A Sentimental Journey
There’s something endearing about Thomas the Tank Engine. Those big porthole ‘eyes’, the sturdy tank, and perky little chimney give him a playful puppy-dog look. You just couldn’t cut him up for scrap, could you? Such is the story of Fry’s Sentinel 7492, a survivor from the 1920s now enjoying a happy retirement at the Avon Valley Railway. The March gathering of Thornbury History and Archaeological Society were lucky to have Eric Miles along to tell the story.
Egbert Cadbury, of the chocolate family, a pilot who had shot down two Zeppelins in the recent war, was a bit of a railway enthusiast. When, in 1921, he was put in charge of relocating Fry’s chocolate manufacturing from Union St. In Bristol to a brand new green-field site near Keynsham called Somerdale Garden City, perhaps he had a glimmer in his mind of his own private railway. It is remarkable that the cuttings and embankments for this futuristic industrial complex were all built manually by teams of labourers in waistcoats and bowlers. We have the photographs, and bills for spades, picks and barrows to prove it. In 1922 the railway was complete and Cadbury contracted GWR to shunt sugar, milk, cocoa and chocolate bars between the factory and Keynsham station across the main road.
The new factory already had a large fleet of steam lorries from the Sentinel Wagon Works in Shrewsbury, so when in 1928 Cadbury decided he needed his own tank engine for his railway he ordered locomotive 7492 from the same works. Fry’s Sentinel engine puffed up and down from 1928 until 1956, shunting sugary sweets along the short track to Keynsham station. Not content with just an engine, Cadbury also purchased 3 carriages which were fitted out with kitchens and entertainment facilities to publicize the factory’s products. But in 1956 a diesel engine was bought, Sentinel 7492 hauled its last bar of chocolate and was put out to grass.
Now the story leaps forward to 2004, when Eric was made redundant from the factory and decided to write a book about Somerdale. As he did so he became intrigued by the fate of 7492 and decided to try and find out if it still existed. Trawling through the archives he discovered that the company (now Cadbury’s) had sold the engine in 1964 to a scrap merchant in Fishponds. The scrap merchant’s two sons were keen to cut up the engine but he formed an attachment to it and kept it on display in his yard until 1970. It was then sold to someone in Somerset, and a few years later to a buyer in Suffolk.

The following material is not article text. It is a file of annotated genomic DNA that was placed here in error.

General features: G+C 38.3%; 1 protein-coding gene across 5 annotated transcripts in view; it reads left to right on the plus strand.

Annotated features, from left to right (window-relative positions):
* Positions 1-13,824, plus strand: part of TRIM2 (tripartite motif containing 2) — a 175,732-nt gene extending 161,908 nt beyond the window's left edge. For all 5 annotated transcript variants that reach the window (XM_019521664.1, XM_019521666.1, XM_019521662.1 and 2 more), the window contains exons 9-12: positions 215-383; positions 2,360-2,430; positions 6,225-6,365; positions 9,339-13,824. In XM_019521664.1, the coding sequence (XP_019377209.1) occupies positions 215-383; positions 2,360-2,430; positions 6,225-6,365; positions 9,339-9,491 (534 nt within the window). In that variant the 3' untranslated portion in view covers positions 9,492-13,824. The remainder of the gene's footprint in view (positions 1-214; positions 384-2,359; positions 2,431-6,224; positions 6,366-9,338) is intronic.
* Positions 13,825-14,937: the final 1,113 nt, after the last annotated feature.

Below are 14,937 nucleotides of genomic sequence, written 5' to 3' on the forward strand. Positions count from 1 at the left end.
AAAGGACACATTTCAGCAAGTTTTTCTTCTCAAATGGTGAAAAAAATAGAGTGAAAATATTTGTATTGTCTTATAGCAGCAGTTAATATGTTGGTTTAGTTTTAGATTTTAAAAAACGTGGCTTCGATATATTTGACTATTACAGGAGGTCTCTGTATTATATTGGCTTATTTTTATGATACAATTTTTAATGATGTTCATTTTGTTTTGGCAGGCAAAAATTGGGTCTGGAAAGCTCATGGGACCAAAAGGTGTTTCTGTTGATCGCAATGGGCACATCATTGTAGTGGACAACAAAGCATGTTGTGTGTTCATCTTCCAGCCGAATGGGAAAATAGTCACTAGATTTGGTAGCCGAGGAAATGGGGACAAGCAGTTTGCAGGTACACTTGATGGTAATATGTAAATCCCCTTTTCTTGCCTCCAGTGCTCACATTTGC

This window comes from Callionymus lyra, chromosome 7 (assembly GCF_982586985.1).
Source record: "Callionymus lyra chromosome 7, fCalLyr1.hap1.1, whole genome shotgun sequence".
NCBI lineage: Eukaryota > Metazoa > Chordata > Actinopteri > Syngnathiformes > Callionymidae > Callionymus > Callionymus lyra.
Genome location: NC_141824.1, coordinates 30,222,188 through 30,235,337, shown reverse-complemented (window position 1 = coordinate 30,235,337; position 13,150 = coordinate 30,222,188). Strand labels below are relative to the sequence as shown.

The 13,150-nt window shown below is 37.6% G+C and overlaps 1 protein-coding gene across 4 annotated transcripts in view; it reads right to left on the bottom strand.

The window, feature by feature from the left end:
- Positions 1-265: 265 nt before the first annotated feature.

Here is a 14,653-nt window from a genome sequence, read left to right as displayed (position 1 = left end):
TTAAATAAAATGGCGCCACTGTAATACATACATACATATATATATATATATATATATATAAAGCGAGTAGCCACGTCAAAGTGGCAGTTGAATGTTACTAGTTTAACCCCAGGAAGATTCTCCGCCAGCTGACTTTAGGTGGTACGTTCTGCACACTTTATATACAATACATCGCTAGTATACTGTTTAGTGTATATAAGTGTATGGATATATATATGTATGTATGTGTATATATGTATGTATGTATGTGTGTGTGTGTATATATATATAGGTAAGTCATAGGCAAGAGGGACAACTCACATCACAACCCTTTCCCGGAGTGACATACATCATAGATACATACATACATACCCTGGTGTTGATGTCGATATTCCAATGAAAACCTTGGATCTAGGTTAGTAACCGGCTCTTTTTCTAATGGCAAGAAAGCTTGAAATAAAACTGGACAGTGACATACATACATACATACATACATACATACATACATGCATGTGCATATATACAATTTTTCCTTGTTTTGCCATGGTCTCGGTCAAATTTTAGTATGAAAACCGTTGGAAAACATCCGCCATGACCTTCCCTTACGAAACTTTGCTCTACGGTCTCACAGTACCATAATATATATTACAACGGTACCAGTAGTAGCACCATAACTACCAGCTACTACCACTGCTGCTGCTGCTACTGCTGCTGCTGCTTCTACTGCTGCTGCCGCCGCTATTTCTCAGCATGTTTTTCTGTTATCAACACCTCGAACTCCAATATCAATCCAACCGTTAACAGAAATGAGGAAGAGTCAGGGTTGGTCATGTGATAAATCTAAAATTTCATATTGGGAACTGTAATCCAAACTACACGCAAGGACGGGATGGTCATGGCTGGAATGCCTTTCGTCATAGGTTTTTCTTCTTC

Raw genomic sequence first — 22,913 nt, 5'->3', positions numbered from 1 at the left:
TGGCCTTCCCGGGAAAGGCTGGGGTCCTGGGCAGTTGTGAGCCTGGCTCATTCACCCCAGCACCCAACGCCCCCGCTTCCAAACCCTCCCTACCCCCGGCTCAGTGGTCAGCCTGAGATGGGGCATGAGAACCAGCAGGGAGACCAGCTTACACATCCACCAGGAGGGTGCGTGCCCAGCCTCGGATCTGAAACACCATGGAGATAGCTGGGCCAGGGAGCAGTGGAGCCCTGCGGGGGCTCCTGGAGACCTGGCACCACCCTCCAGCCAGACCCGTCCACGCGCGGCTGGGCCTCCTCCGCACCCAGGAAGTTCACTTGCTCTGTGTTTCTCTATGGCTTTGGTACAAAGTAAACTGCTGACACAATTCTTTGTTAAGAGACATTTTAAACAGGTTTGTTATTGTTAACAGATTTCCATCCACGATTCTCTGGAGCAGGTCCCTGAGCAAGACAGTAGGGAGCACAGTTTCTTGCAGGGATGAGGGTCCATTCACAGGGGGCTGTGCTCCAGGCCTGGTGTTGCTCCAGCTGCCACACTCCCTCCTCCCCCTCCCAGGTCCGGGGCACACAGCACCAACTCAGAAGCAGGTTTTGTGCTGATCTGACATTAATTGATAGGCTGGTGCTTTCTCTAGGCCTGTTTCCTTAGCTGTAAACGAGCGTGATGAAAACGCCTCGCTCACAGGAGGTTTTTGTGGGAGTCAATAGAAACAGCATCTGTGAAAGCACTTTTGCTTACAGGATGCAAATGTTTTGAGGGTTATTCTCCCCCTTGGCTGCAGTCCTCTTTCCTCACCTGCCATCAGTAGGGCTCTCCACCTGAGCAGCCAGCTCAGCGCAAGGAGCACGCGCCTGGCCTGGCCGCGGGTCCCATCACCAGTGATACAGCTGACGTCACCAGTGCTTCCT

Here the trail ran cold (as they do in the best detective stories) until Eric was lucky enough to find a photograph of the engine being loaded by a crane onto a truck. On the arm of the crane he could make out the name of the crane-hire company, and through further investigations he traced 7492 to a garden in Essex, where in 1991 the owner had built a shed around the engine to protect it. It was 2010 when Eric negotiated to buy the engine on behalf of Avon Valley Railway with generous funding from Cadbury’s.
Later that year Sentinel 7492 made a sentimental journey, sitting sedately on a low loader, to visit once more the Somerdale factory, on route to the Avon Valley Railway at Bitton. Then began the careful process of restoration, but that’s another story. Suffice to say that Fry’s Sentinel 7492 can now be seen at Bitton looking smart and Bristol fashion, thanks to Eric’s dogged detective work and persistent pursuit of his goal. Many thanks, Eric.
The Thornbury Local History and Archaeology Society always welcomes new and occasional members. Details of our programme can be found on this website, the library or the Town Hall. Our meetings are on the second Tuesday of the month, held at St Mary's Church Hall beginning at 7.30pm. Visitors are always welcome at the society for the small charge of £2.50.